08 Apr Gut Health and Athletic Performance
by Ashleigh Feltham, Accredited Practising Dietitian and Accredited Nutritionist
There’s an important synergy between gut health and athletic performance. An athlete’s diet plays a critical role in contributing to optimal performance and results. The diet of an athlete is often very different to the average person. An example includes more refined carbohydrates and less fibre to provide quick fuel to the muscles for performance. Including high fibre choices during sport is not recommended due to a slowing of gastric emptying and may cause gut upset.
Outside this period of time when high fibre is not recommended, it is still important for an athlete to achieve adequate fibre intake. If the diet lacks sufficient fibre, there may be poor health outcomes. This includes the reduced health of the gut and consequently performance may be negatively affected.
A healthy gut microbiome is as unique to every person as a fingerprint. An optimal gut microbiome is made up of different amounts and types of microbes. Your diet determines what types and amounts of microbes live and flourish in your gut. These gut microbes send messages which directly and indirectly effect the health of your entire body.
An athlete’s diet is typically high in protein, often animal based protein, low in fibre and devoid of certain foods. This avoidance of certain foods can limit the variety in a diet. This consequently negatively impacts your gut microbiome by causing an imbalance of the types and number of microbes in your gut. The types of messages which are sent from your gut microbes alters and causes ill health consequences throughout your body. Gut dysbiosis negatively impacts your immune system by decreasing its ability to function at an optimal level.
When your gut microbiome is out of balance it can also reduce the ability of your gastrointestinal tract to function. This negatively impacts performance in many ways including reducing the ability of your gut to process the food you eat to create fuel essential for athletic performance. Additionally, gut dysbiosis can decrease the ability of the gut to cope with high intensity exercise.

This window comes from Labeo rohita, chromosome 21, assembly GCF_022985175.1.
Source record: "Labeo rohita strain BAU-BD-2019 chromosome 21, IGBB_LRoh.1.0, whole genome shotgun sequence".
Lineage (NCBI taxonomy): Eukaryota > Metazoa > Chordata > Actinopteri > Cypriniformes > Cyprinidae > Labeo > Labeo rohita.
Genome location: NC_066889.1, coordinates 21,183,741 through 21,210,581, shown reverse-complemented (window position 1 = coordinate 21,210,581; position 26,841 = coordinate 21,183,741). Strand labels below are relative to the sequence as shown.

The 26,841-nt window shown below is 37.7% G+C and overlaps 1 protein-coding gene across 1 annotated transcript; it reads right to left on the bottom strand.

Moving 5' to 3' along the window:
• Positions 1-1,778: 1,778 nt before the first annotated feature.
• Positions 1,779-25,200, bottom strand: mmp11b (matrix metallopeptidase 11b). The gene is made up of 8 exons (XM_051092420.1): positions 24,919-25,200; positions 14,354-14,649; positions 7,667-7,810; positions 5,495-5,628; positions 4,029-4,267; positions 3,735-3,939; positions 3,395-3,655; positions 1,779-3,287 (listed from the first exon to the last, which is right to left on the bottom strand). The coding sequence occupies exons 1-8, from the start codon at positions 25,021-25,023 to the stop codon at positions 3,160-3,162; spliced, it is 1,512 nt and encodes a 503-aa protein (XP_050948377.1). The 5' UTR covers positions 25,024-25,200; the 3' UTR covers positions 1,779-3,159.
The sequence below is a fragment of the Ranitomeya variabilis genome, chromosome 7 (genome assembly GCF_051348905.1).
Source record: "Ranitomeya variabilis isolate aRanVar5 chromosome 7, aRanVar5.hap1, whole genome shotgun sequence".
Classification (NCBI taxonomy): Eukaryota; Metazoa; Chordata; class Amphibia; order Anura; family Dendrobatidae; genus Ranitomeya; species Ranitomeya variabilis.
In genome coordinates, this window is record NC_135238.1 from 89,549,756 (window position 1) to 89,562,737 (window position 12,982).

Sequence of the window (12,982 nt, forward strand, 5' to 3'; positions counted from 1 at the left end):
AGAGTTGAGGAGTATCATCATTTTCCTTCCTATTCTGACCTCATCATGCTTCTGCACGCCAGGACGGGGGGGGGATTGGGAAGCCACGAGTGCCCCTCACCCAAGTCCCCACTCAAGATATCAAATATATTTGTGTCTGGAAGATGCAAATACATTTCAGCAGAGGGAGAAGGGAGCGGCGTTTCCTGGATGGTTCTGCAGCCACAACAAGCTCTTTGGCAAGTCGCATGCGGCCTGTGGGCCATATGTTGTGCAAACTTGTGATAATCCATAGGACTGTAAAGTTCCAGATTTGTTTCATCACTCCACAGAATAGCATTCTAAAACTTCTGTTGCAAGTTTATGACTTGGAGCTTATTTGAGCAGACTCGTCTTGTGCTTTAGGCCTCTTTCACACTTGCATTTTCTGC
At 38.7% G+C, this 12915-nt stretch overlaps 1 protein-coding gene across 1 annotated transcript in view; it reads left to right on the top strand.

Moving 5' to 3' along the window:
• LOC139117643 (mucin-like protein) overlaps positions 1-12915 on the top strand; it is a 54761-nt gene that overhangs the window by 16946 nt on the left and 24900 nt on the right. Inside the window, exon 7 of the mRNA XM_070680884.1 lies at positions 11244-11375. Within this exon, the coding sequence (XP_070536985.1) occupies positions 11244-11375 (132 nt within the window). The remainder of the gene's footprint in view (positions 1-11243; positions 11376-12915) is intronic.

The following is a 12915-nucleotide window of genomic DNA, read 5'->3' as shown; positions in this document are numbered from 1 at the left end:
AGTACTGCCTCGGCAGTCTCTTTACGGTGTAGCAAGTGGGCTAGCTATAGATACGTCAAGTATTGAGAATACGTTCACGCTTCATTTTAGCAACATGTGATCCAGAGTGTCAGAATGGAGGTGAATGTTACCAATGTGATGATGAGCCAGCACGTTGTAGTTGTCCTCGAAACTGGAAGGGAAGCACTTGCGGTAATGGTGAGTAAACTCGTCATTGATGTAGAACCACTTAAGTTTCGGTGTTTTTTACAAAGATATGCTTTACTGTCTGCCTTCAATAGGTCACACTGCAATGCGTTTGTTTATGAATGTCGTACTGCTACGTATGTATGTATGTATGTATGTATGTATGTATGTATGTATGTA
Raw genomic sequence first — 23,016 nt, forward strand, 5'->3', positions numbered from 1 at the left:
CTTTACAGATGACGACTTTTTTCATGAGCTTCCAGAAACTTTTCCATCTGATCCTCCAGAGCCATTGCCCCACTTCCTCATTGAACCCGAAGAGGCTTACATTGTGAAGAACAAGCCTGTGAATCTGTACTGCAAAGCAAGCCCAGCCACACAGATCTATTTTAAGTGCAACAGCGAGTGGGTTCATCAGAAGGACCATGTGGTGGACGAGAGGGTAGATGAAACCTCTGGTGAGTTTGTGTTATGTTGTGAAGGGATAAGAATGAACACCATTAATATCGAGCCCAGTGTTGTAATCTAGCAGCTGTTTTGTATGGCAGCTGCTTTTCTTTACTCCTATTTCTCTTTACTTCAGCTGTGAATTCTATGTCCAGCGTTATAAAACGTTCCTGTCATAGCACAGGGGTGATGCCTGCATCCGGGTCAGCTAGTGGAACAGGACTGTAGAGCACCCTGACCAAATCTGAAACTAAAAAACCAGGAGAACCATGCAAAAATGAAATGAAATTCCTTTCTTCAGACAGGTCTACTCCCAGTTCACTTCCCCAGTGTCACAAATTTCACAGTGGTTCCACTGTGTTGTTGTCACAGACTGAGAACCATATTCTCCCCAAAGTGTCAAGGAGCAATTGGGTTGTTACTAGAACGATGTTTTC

To promote optimal health and performance, a diet that contains enough of a variety of fibre, as well as food sources containing probiotics, prebiotics and synbiotics is essential. Also necessary is a variety of protein including plant-based sources, and unsaturated fats, in particular omega-3, an essential polyunsaturated fat.
An adult needs between 25g and 38g of dietary fibre each day. This can be achieved through including a variety of plant-based foods in meals and snacks like wholegrains, vegetables, fruit, nuts, seeds, legumes and beans. In addition to including a variety of plant-based foods, the South Australian Gourmet Food Company Fruit Custard with Added Fibre is a smart addition to your diet to help meet this dietary fibre target. Each delicious custard is long-life and easily transportable. Available in Strawberry, Banana and Apple, each custard contains 11g of dietary fibre.
Take home message – Gut Health and Athletic Performance:
The diet of an athlete during training and competition does need to be adjusted from an average person’s diet to meet energy demands and limit gastrointestinal upset during activity. In saying this, the overall diet of an athlete still requires adequate fibre, unsaturated fat, prebiotics, probiotics and symbiotics to ensure a healthy gut microbiome. This will not only positively impact overall health but also improve performance.
- Riley L Hughes, Hannah D Holscher, Fueling Gut Microbes: A Review of the Interaction between Diet, Exercise, and the Gut Microbiota in Athletes, Advances in Nutrition, Volume 12, Issue 6, November 2021, Pages 2190–2215,
- Lavelle, A., Sokol, H. Gut microbiota-derived metabolites as key actors in inflammatory bowel disease. Nat Rev Gastroenterol Hepatol 17, 223–237 (2020).